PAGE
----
Attachment:
File comment: Sample from Rackham's translation of a famous passage from Cicero. From top to bottom: original bitmap font, AA without hinting, monochrome with FontForge autoinstruct.
with reference.png
with reference.png [ 9.36 KiB | Viewed 3262 times ]


Here's what I have so far. From top to bottom:

  1. Original (with scanlines effect)
  2. Antialiased without hinting
  3. Monochrome with FontForge automatic hints (which incidentally take as much space in the .ttf as the rest of the font combined)

Ultimately what I want to do is either figure out how to capture the spirit of the bitmap font or demonstrate why that's not possible. Compare to Apple's conversions of Chicago, Geneva, and Monaco to TrueType for System 7.


Attachments:
File comment: lighter, fi ligature, overshoot, other minor tweaks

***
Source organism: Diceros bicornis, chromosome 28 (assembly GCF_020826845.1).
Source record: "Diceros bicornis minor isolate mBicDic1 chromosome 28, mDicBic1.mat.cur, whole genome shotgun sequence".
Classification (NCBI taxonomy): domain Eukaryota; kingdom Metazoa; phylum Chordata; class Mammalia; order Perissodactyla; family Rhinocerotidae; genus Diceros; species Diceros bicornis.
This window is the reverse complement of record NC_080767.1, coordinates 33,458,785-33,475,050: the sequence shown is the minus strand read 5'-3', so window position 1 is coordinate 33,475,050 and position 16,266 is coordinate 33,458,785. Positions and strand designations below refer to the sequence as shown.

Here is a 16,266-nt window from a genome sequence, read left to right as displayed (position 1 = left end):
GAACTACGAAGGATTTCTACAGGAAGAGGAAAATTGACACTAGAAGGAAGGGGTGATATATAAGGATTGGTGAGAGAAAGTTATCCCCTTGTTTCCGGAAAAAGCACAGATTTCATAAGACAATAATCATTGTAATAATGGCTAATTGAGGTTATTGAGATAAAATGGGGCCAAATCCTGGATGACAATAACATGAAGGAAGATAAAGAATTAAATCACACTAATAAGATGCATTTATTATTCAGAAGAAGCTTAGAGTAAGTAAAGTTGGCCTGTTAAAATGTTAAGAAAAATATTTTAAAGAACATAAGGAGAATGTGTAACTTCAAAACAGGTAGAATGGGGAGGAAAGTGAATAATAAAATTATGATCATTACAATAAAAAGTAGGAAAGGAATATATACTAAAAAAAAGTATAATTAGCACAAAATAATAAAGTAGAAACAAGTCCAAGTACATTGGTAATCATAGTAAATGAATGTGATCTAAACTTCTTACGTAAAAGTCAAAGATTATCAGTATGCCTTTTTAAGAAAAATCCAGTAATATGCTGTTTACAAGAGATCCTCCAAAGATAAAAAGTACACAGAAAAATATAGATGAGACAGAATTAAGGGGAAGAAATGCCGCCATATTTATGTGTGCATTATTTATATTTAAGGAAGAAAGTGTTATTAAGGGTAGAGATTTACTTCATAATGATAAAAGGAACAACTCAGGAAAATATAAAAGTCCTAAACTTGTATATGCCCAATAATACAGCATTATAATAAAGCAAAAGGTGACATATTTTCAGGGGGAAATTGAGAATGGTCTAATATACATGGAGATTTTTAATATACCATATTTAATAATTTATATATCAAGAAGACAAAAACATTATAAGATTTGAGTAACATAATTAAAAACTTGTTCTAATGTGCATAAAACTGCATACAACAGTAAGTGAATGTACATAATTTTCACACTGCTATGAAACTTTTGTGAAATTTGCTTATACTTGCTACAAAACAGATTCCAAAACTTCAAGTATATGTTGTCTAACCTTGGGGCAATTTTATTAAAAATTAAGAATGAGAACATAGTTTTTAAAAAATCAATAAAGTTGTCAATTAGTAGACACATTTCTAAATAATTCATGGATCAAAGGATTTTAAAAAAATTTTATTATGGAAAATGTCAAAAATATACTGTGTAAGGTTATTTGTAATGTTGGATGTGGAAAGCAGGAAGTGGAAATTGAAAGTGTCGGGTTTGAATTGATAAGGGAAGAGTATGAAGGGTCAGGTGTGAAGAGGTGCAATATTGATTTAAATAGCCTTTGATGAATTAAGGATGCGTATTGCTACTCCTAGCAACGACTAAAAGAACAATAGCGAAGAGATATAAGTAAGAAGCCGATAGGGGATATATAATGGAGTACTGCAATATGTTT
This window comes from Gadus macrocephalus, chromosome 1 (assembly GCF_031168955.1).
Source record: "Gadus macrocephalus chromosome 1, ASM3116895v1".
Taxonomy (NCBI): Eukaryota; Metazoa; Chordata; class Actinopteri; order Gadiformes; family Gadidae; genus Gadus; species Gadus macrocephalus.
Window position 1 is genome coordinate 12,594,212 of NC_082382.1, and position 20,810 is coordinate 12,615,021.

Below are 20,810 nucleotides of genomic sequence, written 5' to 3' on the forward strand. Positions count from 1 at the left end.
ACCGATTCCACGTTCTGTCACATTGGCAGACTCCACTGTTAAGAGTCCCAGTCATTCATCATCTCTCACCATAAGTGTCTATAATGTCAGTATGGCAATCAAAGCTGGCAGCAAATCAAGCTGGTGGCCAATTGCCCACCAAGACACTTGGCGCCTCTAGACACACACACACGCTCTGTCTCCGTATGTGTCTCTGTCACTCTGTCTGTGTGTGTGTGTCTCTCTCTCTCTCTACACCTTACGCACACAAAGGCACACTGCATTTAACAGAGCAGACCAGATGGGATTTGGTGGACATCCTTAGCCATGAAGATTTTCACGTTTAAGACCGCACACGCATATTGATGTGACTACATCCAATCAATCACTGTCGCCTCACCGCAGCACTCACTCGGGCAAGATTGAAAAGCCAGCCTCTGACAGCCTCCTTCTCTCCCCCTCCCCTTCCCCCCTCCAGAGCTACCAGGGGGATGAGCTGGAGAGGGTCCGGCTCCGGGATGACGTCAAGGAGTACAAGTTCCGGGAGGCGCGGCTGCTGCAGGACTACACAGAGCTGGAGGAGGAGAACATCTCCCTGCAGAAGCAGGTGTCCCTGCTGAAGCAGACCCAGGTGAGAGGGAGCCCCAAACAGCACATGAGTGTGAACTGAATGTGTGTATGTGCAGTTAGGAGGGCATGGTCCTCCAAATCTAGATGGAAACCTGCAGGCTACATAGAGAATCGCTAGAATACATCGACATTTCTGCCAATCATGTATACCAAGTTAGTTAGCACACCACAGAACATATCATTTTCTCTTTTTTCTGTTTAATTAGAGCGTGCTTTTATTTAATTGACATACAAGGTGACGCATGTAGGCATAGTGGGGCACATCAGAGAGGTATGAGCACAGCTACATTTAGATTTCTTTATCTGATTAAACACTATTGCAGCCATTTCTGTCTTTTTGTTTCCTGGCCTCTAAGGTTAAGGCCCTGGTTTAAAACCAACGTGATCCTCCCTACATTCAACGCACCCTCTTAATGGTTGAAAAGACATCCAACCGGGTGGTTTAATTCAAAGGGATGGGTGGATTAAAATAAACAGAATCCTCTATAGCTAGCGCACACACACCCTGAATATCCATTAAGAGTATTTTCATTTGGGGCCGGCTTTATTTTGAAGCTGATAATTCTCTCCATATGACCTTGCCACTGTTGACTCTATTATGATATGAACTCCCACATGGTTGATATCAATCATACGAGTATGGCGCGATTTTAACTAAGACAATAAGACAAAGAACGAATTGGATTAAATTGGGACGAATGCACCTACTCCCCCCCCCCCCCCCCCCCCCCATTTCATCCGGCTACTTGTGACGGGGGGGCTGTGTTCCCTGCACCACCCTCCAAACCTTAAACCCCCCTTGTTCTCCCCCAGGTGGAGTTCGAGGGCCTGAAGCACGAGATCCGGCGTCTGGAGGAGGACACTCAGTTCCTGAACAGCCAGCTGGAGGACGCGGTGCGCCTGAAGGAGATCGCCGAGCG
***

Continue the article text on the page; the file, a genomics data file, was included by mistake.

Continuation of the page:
P8BaseSeven.ttf.zip [8.34 KiB]
Downloaded 95 times
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PostPosted: Sat Aug 10, 2013 2:41 pm 
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I think it does a pretty good job now of representing the original font.

A few thoughts, but I'm not certain whether they should be addressed:
* The bitmap 's' necessarily has straight tails, but the vector doesn't
* 'a' (the bitmap loop is square on the right side; the vector's is an oval and a line)
* 't' and 'l' (the arc of stem is longer in the vector version),
* 'w' (I feel like the bitmap version implies something curvy on the sides)

A few more strident points:
* 'g' isn't remotely the same
- as far as I can tell, the bitmap version is open, and has no ear; the vector version is closed, has a ear
- and IMNSHO a closed g without a visible link looks terrible
* the 'fi' ligature's kerning is substantially tighter than other letter pairings


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PostPosted: Sat Aug 10, 2013 3:46 pm 
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Thank you for your feedback.

lidnariq wrote:
'a' (the bitmap loop is square on the right side; the vector's is an oval and a line)